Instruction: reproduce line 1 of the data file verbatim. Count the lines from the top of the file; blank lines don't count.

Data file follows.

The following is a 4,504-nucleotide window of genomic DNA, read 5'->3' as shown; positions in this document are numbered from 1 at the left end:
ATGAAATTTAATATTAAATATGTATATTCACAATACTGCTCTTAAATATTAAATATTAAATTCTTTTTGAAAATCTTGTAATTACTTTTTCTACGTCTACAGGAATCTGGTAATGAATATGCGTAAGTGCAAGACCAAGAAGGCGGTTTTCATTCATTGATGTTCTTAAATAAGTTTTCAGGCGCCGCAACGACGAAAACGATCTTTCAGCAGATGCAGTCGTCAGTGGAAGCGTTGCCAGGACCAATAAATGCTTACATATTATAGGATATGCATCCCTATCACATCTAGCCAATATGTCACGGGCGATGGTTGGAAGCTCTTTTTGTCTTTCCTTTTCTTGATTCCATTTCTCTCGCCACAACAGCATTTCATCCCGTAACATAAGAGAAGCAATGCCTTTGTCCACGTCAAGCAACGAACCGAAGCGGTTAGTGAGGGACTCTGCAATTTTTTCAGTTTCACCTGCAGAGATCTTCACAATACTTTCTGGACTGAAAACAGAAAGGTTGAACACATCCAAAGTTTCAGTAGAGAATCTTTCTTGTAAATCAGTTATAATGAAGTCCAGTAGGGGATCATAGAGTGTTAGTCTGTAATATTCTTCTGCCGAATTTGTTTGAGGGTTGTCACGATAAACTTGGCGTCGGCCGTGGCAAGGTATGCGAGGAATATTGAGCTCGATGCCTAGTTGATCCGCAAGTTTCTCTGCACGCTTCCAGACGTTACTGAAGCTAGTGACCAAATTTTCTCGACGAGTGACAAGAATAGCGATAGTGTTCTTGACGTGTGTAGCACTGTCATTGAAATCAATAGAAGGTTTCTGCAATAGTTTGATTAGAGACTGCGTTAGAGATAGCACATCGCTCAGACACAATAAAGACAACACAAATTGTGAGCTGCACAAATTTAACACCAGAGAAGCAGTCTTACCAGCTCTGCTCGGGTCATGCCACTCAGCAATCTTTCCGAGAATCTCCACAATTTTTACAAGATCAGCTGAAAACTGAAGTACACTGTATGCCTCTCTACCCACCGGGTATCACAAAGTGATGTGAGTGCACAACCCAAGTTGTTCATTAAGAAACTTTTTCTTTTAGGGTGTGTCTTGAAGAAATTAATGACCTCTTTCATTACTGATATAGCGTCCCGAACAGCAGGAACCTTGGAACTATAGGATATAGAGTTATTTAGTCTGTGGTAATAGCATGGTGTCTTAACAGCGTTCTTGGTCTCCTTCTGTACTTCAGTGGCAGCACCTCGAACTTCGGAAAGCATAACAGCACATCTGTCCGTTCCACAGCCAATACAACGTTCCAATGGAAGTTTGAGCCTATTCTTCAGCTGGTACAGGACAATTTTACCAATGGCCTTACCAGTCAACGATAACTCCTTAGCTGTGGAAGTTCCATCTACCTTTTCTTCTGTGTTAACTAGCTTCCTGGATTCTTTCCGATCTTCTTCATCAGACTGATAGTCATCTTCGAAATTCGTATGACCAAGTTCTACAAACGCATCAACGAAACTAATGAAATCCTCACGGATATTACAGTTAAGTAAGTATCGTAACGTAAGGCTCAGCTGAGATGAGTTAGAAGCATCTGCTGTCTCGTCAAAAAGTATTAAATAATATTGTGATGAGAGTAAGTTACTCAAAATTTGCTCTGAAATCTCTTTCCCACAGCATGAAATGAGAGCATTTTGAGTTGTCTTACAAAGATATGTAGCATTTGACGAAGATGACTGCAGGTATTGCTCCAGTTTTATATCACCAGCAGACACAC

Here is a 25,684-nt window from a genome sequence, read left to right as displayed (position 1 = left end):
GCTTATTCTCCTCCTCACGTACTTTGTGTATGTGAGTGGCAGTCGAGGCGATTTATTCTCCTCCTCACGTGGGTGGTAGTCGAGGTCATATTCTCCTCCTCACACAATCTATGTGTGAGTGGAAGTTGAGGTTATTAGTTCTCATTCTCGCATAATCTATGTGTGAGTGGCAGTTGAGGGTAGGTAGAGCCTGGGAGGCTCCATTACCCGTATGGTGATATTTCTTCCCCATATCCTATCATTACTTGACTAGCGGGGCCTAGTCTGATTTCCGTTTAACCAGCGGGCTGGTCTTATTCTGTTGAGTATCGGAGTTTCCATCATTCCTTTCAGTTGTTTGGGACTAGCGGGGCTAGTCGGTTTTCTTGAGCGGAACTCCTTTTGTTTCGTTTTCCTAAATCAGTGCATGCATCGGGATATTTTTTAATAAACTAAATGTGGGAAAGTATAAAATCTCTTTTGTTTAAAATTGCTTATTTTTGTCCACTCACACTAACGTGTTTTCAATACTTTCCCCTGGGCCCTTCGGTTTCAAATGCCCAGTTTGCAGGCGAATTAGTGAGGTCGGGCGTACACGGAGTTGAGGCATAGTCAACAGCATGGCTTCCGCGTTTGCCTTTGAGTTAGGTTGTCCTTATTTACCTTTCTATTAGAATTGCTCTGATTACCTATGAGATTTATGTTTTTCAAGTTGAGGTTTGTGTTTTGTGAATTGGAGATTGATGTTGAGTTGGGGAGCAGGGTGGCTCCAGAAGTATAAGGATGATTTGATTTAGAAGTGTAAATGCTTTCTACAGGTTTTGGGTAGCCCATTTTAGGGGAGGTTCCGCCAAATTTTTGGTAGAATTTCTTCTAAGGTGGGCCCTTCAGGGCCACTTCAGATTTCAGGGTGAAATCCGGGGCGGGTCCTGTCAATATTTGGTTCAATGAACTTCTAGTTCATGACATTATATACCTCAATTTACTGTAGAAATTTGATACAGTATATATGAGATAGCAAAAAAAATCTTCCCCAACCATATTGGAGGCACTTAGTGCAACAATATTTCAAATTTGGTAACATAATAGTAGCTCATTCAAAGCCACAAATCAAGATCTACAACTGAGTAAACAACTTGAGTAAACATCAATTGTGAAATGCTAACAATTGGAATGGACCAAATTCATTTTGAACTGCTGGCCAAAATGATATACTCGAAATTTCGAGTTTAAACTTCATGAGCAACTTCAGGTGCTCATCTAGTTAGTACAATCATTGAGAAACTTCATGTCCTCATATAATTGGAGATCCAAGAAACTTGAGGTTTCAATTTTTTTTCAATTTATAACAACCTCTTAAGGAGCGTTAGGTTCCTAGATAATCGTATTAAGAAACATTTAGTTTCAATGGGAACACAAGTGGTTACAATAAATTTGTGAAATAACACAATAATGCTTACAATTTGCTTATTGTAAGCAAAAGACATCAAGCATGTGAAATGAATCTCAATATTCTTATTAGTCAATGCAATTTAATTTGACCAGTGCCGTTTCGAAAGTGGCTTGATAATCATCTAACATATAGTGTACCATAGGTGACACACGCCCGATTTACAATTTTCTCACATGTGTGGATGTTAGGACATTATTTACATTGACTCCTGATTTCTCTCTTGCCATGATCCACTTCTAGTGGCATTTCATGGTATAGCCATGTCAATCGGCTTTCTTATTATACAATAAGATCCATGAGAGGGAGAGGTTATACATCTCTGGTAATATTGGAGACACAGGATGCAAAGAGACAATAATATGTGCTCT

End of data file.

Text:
The following is a 4,504-nucleotide window of genomic DNA, read 5'->3' as shown; positions in this document are numbered from 1 at the left end: